Monday, August 08, 2005

Children's Story: God Always Has A Reason

Here is another one of the children’s stories I gave for the children at our church. I told them this story on July 31st. (Or possibly July 24th; I can’t remember anymore whether I told this story first or this story first...)

Regardless, whether this story was first or second, here it is.

Does anyone know why a cat has whiskers? [various children raise their hands at this point, and then, upon further consideration, lower them again] No? Well, how about this: does anyone know how long a cat’s whiskers are? [again various children raise their hands; one girl guesses 5cm]

You’re close. Actually, the length of a a cat’s whiskers depend on how wide the cat’s head is. The whiskers are just long enough that they stick out to about the width of the cat’s head.

And the reason a cat’s whiskers are this long is this: When a cat goes to poke its head in a hole, it can tell by its whiskers whether its head will actually fit or not. When the cat goes to stick its head in the hole, if the whiskers brush up against the hole, the cat knows it’s too narrow, but if they don’t, then it knows the hole is wide enough that the cat’s head can fit in, without getting stuck.

I have another question for you: Does anyone know why we have two ears, instead of one? I mean, we only have one nose, in the middle of our face, and only one mouth... Why do we need two ears? [some more guesses; one little boy guesses that it’s so that we can hear people on both sides of us] That’s a very good guess, and you’ve got it almost exactly right! We have two ears, because that helps us to tell where sounds are coming from.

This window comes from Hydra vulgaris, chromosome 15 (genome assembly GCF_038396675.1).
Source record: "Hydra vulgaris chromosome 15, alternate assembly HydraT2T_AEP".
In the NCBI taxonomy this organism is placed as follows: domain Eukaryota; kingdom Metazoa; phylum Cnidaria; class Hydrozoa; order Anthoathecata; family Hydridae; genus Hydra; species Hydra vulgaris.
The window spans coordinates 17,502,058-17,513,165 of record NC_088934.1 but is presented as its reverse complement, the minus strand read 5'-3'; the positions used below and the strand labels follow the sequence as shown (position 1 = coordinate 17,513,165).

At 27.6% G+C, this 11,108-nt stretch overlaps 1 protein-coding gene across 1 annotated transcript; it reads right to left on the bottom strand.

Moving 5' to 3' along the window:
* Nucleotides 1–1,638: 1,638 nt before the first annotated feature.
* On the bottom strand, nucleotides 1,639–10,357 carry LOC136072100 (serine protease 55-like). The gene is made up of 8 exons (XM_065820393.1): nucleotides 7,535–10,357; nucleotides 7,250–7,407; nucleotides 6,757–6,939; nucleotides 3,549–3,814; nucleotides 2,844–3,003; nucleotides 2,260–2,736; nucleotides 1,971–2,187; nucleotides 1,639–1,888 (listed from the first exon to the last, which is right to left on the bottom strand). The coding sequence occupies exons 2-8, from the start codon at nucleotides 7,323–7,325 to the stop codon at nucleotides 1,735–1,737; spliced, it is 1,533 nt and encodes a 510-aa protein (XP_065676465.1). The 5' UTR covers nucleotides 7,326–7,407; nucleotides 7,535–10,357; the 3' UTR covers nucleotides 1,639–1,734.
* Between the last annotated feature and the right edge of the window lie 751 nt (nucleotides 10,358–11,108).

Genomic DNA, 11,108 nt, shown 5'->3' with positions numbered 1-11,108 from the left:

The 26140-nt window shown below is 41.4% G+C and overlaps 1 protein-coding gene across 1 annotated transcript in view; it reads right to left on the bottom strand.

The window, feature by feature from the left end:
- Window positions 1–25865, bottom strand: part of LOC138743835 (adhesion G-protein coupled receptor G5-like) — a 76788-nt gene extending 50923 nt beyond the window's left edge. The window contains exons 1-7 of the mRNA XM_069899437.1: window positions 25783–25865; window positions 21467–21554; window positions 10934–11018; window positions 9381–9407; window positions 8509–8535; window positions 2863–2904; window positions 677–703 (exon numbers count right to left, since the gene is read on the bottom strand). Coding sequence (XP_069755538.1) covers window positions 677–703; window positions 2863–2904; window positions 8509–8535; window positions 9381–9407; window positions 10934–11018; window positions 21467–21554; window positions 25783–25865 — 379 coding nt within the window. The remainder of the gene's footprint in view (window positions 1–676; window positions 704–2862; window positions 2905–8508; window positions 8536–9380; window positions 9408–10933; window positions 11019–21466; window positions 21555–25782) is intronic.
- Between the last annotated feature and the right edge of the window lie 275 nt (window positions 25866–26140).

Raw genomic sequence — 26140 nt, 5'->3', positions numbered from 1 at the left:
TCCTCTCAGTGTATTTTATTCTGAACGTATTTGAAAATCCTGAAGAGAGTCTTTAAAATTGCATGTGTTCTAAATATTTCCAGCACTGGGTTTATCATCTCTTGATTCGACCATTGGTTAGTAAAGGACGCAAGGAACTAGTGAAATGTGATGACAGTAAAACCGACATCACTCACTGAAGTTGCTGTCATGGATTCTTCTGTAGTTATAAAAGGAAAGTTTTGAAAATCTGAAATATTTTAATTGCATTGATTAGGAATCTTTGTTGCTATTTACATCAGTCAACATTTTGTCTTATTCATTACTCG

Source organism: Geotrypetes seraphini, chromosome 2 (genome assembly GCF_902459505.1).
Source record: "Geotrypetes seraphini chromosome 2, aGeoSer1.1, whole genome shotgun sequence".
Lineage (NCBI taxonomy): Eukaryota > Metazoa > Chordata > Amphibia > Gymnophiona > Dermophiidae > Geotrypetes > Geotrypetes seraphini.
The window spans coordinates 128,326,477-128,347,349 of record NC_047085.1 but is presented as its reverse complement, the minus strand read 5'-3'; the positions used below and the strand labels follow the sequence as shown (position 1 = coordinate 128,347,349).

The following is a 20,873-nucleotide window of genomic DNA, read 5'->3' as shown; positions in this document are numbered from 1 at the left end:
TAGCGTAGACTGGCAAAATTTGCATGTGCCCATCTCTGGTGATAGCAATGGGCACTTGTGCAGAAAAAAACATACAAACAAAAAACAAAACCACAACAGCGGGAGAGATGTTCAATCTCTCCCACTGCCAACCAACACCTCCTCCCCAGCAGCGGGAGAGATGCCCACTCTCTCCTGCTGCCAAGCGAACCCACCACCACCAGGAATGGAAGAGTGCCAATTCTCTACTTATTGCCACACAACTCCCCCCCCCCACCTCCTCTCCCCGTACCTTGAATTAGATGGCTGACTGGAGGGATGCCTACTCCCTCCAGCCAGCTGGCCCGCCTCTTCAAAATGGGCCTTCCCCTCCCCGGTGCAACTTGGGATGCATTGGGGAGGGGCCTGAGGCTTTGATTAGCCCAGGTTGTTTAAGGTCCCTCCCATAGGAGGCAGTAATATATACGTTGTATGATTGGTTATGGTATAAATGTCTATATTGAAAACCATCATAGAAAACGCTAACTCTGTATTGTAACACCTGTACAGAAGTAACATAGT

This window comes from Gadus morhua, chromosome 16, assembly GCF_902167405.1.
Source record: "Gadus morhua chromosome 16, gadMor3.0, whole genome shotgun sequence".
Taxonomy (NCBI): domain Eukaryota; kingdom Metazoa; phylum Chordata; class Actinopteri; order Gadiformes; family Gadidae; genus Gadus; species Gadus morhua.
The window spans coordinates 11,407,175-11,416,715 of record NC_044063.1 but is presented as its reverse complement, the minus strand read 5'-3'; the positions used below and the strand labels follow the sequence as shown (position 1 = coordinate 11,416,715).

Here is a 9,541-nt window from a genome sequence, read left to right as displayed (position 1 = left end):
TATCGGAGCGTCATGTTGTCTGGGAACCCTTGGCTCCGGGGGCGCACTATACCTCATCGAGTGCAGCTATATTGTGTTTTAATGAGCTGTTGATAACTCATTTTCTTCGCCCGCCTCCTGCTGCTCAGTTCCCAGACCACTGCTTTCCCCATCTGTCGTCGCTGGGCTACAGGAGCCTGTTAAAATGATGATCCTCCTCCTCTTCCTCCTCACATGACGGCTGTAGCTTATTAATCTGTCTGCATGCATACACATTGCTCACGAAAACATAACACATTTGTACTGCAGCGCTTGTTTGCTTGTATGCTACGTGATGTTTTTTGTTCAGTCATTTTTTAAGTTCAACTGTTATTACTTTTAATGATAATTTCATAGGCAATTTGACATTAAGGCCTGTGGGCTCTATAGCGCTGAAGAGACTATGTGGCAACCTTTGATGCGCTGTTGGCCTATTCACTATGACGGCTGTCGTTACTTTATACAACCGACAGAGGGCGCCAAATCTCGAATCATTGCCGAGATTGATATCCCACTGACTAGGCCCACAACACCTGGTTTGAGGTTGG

For example, suppose someone calls me from over here. [At this point, I hold up my right hand and mime someone speaking, while saying in a silly voice “Hello, Dave!”] When this happens, because the sound reaches my right ear slightly before it reaches my left ear, there is a little part of my brain that’s specifically designed to examine that information, and figure out that the sound is coming from my right. Similarly, if someone calls me from over here, [same mime, left side this time], I can tell that the sound is coming from my left, because the sound reaches my left ear first, and that little part of my brain figures it out for me. If someone right in front of me speaks, because the sound reaches both ears at about the same time, that little part of my brain figures out that the sound is coming from the middle.

In fact, I have a friend who is deaf in one ear. Her left ear works, but her right ear doesn’t. So if someone over here were to speak to her [again, mime the speaking thing, from the right], the sound reaches her right ear first, but nothing happens, because her right ear doesn’t work. And then when the sound gets to her left ear, it does work, but then that little part of her brain that processes this information gets confused, and it sounds to her like the sound is coming from her left. So what I take for granted, knowing which way the sound is coming from, she has to actually think about, and purposely not trust her instincts, when she hears a sound, because it will always sound to her like every sound is coming from her left.

So what’s my point? My point is this: God has a reason for everything He does. When He created cats, He had a specific reason for making their whiskers a certain length. When He made humans, He had a reason for giving us two ears, instead of one. And, although I don’t know what it was, He even had a reason for making my friend deaf in one ear!

We may not always know what God’s reasons are, for doing things a certain way. We may not even always like the way that He has done things, as I’m sure my friend doesn’t like being deaf in one ear. But we can always trust that He does have a reason, whether we’ll find out what it is or not.